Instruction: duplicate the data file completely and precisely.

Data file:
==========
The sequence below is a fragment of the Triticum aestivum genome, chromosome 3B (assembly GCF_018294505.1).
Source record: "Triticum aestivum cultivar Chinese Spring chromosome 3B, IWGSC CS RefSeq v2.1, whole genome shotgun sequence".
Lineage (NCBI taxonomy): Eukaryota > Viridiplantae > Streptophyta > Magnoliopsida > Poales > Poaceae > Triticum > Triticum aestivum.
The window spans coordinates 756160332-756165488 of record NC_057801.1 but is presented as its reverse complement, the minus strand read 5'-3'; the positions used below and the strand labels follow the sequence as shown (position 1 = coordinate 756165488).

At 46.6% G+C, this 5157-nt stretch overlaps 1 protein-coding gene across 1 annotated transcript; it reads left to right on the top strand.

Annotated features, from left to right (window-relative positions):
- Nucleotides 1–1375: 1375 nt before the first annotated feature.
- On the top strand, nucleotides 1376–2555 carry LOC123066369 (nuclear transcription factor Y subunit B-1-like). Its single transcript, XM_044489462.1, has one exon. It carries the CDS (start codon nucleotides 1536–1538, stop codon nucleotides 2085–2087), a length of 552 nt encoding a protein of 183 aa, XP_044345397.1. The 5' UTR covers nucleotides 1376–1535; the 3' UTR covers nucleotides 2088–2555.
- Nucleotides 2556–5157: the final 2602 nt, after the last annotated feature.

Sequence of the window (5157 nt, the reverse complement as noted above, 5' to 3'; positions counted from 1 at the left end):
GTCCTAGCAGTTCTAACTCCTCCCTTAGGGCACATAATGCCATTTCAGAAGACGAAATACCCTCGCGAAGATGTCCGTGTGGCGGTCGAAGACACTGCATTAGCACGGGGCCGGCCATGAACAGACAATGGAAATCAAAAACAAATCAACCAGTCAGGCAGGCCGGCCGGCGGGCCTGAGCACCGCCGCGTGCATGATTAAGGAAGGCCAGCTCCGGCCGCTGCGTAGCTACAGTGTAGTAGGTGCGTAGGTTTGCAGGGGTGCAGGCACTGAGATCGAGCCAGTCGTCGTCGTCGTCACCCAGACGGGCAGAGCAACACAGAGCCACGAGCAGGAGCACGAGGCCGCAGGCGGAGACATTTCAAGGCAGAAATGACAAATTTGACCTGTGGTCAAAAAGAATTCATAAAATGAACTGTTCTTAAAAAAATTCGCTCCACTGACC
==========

The sequence below is a fragment of the Triticum aestivum genome, chromosome 3B (assembly GCF_018294505.1).
Source record: "Triticum aestivum cultivar Chinese Spring chromosome 3B, IWGSC CS RefSeq v2.1, whole genome shotgun sequence".
Lineage (NCBI taxonomy): Eukaryota > Viridiplantae > Streptophyta > Magnoliopsida > Poales > Poaceae > Triticum > Triticum aestivum.
The window spans coordinates 756160332-756165488 of record NC_057801.1 but is presented as its reverse complement, the minus strand read 5'-3'; the positions used below and the strand labels follow the sequence as shown (position 1 = coordinate 756165488).

At 46.6% G+C, this 5157-nt stretch overlaps 1 protein-coding gene across 1 annotated transcript; it reads left to right on the top strand.

Annotated features, from left to right (window-relative positions):
- Nucleotides 1–1375: 1375 nt before the first annotated feature.
- On the top strand, nucleotides 1376–2555 carry LOC123066369 (nuclear transcription factor Y subunit B-1-like). Its single transcript, XM_044489462.1, has one exon. It carries the CDS (start codon nucleotides 1536–1538, stop codon nucleotides 2085–2087), a length of 552 nt encoding a protein of 183 aa, XP_044345397.1. The 5' UTR covers nucleotides 1376–1535; the 3' UTR covers nucleotides 2088–2555.
- Nucleotides 2556–5157: the final 2602 nt, after the last annotated feature.

Sequence of the window (5157 nt, the reverse complement as noted above, 5' to 3'; positions counted from 1 at the left end):
GTCCTAGCAGTTCTAACTCCTCCCTTAGGGCACATAATGCCATTTCAGAAGACGAAATACCCTCGCGAAGATGTCCGTGTGGCGGTCGAAGACACTGCATTAGCACGGGGCCGGCCATGAACAGACAATGGAAATCAAAAACAAATCAACCAGTCAGGCAGGCCGGCCGGCGGGCCTGAGCACCGCCGCGTGCATGATTAAGGAAGGCCAGCTCCGGCCGCTGCGTAGCTACAGTGTAGTAGGTGCGTAGGTTTGCAGGGGTGCAGGCACTGAGATCGAGCCAGTCGTCGTCGTCGTCACCCAGACGGGCAGAGCAACACAGAGCCACGAGCAGGAGCACGAGGCCGCAGGCGGAGACATTTCAAGGCAGAAATGACAAATTTGACCTGTGGTCAAAAAGAATTCATAAAATGAACTGTTCTTAAAAAAATTCGCTCCACTGACC